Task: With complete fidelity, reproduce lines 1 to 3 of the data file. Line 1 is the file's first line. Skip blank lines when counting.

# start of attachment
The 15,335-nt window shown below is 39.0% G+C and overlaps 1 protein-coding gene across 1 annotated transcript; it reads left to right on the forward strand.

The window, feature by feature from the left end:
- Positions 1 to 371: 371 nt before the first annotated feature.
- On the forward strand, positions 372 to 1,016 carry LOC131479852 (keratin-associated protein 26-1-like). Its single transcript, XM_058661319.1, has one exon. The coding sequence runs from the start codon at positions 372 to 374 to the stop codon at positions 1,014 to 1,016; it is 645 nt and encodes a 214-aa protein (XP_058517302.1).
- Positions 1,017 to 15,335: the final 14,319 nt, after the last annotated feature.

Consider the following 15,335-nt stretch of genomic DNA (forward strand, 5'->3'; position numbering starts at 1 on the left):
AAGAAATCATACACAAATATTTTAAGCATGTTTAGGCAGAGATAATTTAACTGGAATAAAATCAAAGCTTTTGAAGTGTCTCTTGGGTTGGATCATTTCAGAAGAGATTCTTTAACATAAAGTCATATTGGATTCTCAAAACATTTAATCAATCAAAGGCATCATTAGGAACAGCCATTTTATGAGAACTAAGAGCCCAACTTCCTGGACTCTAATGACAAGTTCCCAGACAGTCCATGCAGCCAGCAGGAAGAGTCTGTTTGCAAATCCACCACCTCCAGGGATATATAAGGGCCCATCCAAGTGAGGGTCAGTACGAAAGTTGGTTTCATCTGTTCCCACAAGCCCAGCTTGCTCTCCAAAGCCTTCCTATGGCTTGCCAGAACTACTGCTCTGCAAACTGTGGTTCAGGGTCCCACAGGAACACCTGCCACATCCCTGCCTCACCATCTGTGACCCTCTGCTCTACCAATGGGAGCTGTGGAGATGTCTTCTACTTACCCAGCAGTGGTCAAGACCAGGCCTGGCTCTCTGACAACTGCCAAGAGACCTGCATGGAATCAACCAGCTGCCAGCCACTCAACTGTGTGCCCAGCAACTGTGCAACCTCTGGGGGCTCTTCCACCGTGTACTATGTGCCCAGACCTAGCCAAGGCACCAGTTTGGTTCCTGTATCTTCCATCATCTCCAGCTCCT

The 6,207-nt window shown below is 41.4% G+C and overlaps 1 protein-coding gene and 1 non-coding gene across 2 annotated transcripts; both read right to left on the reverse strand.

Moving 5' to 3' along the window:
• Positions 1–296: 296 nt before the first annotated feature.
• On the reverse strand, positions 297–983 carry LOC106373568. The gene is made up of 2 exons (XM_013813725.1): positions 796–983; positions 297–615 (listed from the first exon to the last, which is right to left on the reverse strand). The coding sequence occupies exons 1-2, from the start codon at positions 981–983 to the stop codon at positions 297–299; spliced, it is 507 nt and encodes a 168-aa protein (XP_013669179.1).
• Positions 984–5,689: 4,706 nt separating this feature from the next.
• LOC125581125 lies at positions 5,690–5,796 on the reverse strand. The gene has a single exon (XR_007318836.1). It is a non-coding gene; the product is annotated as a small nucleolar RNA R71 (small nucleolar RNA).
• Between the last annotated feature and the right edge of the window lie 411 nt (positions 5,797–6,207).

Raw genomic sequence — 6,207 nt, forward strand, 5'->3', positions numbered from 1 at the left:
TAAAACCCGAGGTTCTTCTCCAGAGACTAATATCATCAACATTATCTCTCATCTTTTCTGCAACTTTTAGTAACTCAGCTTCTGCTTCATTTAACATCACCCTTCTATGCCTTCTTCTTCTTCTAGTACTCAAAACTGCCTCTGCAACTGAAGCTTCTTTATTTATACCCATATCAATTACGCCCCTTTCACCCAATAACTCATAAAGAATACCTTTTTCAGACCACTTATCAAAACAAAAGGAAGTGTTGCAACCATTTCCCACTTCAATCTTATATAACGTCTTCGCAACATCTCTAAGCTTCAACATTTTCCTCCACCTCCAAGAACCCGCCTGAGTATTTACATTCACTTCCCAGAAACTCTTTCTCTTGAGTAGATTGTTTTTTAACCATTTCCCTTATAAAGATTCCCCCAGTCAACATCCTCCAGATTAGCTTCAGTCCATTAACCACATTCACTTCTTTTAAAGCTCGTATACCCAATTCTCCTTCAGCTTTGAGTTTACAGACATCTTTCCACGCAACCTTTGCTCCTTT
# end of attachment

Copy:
The 15,335-nt window shown below is 39.0% G+C and overlaps 1 protein-coding gene across 1 annotated transcript; it reads left to right on the forward strand.

The window, feature by feature from the left end:
- Positions 1 to 371: 371 nt before the first annotated feature.